Perennial. Low, swampy, moist, and shaded places. New Brunswick to Manitoba, south to Georgia and Kentucky. Frequent in northern Ohio. April-July.
One to three feet high, thick, hollow, generally smooth, sometimes downy, usually tall and branching, the later branches sometimes procumbent and rooting at the nodes.
Frequently mottled; lower leaves raised well out of marsh or water on long petioles; mostly three-cleft, the divisions cut into broad, wedge-like lobes, variously toothed.
Satin yellow, an inch across.
Sepals five, spreading.
Saucer-shaped, of five petals; each obovate twice the length of the sepals, with a nectar-bearing pit, and a scale at the base; the petals do not overlap one another.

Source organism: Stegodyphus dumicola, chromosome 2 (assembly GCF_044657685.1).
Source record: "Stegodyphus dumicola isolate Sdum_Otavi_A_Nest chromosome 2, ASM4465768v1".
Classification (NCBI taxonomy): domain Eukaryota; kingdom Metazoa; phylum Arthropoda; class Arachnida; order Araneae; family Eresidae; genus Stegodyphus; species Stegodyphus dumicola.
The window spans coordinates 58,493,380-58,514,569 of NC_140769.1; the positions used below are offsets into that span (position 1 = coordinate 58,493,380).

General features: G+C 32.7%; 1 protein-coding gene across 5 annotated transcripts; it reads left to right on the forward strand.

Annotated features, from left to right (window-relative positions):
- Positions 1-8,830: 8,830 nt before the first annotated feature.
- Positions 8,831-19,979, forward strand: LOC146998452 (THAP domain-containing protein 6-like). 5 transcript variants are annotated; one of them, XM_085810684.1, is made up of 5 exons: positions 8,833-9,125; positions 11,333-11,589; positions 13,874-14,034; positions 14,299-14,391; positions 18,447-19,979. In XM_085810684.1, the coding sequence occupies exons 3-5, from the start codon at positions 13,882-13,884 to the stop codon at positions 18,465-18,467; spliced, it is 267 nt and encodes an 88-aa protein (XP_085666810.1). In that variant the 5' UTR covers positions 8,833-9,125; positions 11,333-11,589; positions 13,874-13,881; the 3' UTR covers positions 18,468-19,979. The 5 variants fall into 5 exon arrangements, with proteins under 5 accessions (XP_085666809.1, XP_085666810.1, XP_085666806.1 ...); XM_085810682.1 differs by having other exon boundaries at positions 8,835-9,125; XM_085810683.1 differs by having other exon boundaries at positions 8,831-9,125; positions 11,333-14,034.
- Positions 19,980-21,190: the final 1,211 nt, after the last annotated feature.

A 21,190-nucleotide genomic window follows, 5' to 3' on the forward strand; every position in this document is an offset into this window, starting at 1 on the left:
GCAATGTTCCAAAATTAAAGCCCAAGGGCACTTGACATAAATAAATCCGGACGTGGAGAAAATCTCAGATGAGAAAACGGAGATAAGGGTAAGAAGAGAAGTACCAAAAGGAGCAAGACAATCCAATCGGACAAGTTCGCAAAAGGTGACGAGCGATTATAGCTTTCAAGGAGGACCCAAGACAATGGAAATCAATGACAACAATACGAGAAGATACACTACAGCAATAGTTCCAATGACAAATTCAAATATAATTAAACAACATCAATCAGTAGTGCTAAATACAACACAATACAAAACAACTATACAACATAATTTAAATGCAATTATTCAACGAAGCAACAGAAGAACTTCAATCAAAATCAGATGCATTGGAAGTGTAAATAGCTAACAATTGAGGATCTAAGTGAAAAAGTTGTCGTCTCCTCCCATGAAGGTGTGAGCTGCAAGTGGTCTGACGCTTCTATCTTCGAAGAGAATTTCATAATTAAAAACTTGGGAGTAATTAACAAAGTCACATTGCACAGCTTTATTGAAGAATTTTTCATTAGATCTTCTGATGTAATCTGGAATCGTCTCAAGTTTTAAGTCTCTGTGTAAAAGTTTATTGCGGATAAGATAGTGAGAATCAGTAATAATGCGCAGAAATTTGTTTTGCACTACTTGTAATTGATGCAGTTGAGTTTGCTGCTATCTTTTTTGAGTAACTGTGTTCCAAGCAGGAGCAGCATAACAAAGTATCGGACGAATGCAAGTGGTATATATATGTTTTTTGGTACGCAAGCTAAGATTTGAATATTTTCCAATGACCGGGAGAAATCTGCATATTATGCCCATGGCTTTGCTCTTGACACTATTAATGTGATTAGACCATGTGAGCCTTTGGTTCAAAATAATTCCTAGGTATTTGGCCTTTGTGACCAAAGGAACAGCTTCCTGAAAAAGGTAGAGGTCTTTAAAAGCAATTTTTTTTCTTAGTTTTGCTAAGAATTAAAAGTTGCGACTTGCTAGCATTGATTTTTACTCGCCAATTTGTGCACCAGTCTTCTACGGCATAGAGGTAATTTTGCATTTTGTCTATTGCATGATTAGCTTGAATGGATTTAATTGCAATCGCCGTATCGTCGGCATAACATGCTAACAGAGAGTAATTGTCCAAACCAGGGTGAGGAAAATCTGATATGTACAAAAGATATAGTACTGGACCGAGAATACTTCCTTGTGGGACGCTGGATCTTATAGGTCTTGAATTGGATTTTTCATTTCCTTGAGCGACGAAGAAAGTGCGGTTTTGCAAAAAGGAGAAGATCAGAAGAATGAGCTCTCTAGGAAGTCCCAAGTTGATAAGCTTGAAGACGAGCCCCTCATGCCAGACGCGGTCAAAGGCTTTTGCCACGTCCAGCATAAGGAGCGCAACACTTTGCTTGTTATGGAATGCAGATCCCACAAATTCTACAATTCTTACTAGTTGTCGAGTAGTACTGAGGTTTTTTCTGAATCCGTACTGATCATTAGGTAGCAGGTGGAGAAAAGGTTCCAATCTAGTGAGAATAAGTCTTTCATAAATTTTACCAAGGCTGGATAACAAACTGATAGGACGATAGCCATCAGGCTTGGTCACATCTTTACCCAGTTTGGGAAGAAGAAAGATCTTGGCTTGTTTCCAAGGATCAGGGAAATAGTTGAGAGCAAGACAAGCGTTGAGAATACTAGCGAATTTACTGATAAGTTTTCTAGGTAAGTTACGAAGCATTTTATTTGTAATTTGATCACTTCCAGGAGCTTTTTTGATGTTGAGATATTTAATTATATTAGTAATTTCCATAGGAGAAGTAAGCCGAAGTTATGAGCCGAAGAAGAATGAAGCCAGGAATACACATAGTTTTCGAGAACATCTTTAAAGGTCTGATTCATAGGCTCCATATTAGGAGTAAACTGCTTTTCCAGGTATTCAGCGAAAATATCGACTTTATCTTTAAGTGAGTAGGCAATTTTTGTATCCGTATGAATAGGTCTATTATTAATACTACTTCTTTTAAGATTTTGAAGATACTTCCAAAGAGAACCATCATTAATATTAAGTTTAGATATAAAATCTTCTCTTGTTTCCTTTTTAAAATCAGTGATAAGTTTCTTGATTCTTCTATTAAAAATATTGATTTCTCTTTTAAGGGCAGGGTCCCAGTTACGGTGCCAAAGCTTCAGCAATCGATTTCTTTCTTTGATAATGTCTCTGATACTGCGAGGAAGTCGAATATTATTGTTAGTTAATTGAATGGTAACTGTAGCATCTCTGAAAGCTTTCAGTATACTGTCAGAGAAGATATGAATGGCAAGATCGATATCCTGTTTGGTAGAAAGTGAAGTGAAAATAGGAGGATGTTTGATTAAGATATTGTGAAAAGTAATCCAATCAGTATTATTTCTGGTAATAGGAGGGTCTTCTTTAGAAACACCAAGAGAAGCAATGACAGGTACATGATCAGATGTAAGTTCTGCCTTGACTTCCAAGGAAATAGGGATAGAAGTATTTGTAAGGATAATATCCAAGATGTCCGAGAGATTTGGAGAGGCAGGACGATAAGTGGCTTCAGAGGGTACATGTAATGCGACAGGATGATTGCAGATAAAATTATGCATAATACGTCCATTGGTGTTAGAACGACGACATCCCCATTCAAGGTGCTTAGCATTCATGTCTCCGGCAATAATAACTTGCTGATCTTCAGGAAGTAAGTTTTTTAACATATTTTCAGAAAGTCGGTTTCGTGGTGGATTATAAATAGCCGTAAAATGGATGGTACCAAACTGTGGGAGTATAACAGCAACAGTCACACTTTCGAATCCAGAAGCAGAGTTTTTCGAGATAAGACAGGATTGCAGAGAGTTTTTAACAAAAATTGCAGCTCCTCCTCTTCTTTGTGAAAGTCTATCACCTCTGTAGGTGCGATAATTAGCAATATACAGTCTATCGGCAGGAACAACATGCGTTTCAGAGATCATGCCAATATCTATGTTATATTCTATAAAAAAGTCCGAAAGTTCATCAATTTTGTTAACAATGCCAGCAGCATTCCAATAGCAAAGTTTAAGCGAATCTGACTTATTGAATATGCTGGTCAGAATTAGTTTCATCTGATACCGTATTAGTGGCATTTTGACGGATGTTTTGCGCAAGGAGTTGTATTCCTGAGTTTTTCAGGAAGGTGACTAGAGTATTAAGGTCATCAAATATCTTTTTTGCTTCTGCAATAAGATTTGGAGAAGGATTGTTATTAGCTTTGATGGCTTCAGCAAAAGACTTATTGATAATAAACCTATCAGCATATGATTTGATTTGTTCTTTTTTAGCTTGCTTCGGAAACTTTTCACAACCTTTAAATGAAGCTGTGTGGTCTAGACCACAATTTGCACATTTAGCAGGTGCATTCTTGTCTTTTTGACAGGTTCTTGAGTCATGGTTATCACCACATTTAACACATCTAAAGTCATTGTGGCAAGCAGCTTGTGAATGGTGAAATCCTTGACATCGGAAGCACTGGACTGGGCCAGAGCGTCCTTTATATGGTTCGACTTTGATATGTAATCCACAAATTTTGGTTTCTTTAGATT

Many carpels, strongly margined, tipped by a stout beak.
Globular head of akenes; akenes flat, strongly margined.
Pollinated by flies and small bees. Nectar-bearing. Stamens mature before the stigmas.
Swamp-Buttercup. Ranunculus septentrionalis
This is one of the early Buttercups, to be looked for in wet and marshy places, where it frequently covers considerable areas. It blooms sparingly, which, with its surroundings, adds to its attractiveness; the yellow of the blossom is brilliant but paler than most of the Buttercups. The stem may be found standing up or lying down; if erect, it rises two or three feet; if reclining, it hugs the earth and roots at the joints, in this way making beds; in any case, the leaves are lifted on long petioles out of the wet.